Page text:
In April 2011, I featured the Institute for Justice’s lawsuit challenging Utah’s cosmetology cartel on behalf of African hairbraider Jestina Clayton. Prior to the Utah case, the Institute for Justice had successfully challenged state cosmetology regulations in seven states on behalf of hairbraiders, and had never lost a case. IJ’s record against state cosmetology cartels is now 8-0 with a favorable ruling this week in Utah, here are the details:
1. Salt Lake Tribune — A federal judge said Wednesday the state’s demand that an African hair braider get a cosmetology license was unconstitutional since most of the training required is “irrelevant” to her home-based service.
In ruling in favor of Jestina Clayton, U.S. District Court Judge David Sam cited a 1915 U.S. Supreme Court ruling that held the right to work for a living in common, community-based occupations is the “very essence of the personal freedom and opportunity” protected by the U.S. Constitution.
2. Institute for Justice – In a major victory for economic liberty, a federal court ruled late Wednesday that Utah’s requirement that hairbraiders have a government-issued cosmetology license is unconstitutional.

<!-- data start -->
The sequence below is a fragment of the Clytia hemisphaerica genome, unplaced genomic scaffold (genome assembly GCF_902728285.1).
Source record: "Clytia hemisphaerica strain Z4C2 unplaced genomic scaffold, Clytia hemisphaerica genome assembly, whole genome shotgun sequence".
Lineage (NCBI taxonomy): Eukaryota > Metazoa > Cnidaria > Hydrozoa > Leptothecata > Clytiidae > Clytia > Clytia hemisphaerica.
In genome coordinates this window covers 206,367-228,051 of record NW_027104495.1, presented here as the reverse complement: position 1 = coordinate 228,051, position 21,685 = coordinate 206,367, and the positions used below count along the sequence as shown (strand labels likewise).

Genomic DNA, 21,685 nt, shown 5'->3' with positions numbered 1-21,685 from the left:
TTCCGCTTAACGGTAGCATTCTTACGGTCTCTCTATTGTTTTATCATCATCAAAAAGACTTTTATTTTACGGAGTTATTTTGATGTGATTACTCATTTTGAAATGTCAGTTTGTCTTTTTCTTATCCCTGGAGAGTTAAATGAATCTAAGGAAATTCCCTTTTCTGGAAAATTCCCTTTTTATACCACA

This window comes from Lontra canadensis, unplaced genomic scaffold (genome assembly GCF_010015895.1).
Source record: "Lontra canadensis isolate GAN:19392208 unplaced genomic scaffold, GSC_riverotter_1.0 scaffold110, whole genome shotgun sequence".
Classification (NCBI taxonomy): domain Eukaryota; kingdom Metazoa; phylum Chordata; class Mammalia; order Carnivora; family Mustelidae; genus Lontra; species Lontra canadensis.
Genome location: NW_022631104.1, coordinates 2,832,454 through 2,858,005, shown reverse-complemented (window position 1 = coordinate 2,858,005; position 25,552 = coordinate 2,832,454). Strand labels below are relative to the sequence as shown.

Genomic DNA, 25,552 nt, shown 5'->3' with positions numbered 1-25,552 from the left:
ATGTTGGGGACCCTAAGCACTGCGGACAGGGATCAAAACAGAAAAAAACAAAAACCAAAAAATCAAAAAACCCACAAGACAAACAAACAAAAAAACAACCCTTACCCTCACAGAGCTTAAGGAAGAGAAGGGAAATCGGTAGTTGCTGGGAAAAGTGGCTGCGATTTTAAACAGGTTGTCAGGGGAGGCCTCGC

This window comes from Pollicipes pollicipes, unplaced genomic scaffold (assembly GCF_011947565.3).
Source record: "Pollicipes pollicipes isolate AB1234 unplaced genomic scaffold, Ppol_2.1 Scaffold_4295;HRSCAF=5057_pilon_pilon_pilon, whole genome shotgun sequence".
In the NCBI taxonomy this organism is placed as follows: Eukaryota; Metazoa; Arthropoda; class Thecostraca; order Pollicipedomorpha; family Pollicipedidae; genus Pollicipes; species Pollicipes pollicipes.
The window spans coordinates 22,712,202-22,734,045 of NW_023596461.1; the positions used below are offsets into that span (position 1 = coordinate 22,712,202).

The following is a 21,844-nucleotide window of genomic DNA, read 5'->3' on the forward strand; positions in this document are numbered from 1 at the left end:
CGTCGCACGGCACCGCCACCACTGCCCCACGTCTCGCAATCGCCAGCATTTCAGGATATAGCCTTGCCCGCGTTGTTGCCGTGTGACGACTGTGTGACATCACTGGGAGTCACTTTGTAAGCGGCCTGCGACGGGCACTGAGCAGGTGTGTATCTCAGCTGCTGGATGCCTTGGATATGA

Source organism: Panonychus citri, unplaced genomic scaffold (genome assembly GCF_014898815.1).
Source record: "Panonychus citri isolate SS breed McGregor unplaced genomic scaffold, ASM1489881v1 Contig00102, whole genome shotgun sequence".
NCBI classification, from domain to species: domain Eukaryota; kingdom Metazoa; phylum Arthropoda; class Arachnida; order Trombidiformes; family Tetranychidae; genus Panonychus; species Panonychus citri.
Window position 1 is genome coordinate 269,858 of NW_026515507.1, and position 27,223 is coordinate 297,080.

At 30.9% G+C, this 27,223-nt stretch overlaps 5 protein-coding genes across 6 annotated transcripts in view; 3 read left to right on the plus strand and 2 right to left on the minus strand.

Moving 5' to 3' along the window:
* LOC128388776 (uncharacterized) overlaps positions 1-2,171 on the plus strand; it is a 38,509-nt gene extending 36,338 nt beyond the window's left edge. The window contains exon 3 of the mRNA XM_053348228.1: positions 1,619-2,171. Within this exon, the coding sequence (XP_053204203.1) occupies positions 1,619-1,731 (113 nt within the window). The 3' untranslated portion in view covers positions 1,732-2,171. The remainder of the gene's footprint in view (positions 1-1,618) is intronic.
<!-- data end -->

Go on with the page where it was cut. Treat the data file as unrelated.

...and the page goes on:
The Honorable David Sam of U.S District Court for the District of Utah held, consistent with decades of U.S. Supreme Court precedent, that “The right to work for a living in the common occupations of the community is of the very essence of the personal freedom and opportunity that the Constitution was designed to protect.”
IJ President and General Counsel Chip Mellor added, “This is just the most recent decision in a string of decisions by federal courts across the country to protect the constitutional right to earn an honest living. If the State of Utah decides to appeal, we will vindicate economic liberty again, and we will keep going all the way to the U.S. Supreme Court. The Constitution does not allow the government to make entrepreneurs jump through pointless hoops. This is an opinion that will not only help Jestina, but will also help other entrepreneurs nationwide who find their right to economic liberty violated by state and local regulators for no legitimate reason.”